Taiwan Cement Group to build Canada's largest lithium-ion battery plant
Taipei, Nov. 15 (CNA) Taiwan Cement Group (TCC Group) announced Wednesday that one of its subsidiaries will build a high-performance lithium-ion battery cell plant in Vancouver, which is expected to produce up to 135 million battery cells per year and become the largest factory of its kind in Canada.
The NT$25.5 billion (US$795 million) facility, to be constructed by battery company E-One Moli, will create up to 450 new jobs and become the largest private-sector employer in Maple Ridge, Taiwan Cement said in a press statement.
The statement said that Canadian Prime Minister Justin Trudeau visited E-One Moli's Canadian branch in Maple Ridge Wednesday (Taiwan time), where he touted local expertise with this major clean battery manufacturing project.
Trudeau was cited as saying "we build on that expertise to secure hundreds of middle-class jobs while fighting climate change."
Construction of the manufacturing facility is expected to begin in June 2024, with the plant to be fully operational by 2028, said E-One Moli.
According to the company, TCC Group will contribute NT$10 billion to the project, with the federal government of Canada pledging NT$4.8 billion and the rest coming from private sources.
E-One Moli "looks forward to producing a pure green battery to support the world's energy transition," said Nelson Chang (張安平), chairman of the company and TCC Group.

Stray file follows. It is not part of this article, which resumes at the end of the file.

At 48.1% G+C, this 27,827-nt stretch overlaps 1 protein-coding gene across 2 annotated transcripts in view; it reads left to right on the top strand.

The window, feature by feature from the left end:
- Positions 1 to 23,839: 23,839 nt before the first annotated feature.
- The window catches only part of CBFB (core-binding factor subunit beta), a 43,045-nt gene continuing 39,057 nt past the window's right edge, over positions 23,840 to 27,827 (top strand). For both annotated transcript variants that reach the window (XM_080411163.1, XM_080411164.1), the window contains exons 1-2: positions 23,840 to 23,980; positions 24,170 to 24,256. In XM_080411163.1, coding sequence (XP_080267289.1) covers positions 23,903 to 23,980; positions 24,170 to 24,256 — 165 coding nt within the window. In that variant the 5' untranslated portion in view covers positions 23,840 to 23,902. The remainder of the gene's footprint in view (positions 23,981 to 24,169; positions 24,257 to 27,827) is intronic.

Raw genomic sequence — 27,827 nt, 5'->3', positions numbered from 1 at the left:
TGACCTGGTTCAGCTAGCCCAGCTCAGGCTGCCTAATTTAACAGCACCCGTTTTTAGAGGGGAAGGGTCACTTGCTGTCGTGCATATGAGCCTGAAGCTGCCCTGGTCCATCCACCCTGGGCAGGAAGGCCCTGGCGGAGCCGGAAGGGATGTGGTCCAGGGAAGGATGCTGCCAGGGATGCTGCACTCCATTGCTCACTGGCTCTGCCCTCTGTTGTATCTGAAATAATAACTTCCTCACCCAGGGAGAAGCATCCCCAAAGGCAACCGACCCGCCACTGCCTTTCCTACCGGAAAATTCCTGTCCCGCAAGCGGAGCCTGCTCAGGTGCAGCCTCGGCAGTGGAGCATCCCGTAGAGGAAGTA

Meanwhile, the company said the lithium-ion battery cells produced in Maple Ridge will be used to electrify devices that have traditionally relied on diesel -- including consumer electronics, power tools, medical devices, high-performance vehicles and aerospace applications.
However, not everyone is pleased with the development, according to the Canadian Press.
The national news agency reported that the Canadian Taxpayers Federation released a statement criticizing the multimillion-Canadian dollar handout to the battery firm.
Federation Director Franco Terrazzano said the Trudeau government has recently given "buckets of cash" to corporations such as Volkswagen, Stellantis, the Ford Motor Company and Northvolt, according to the Canadian Press.
"Instead of raising taxes on ordinary Canadians and handing out corporate welfare, governments should be cutting red tape and taxes to grow the economy," Terrazzano was reported as saying.
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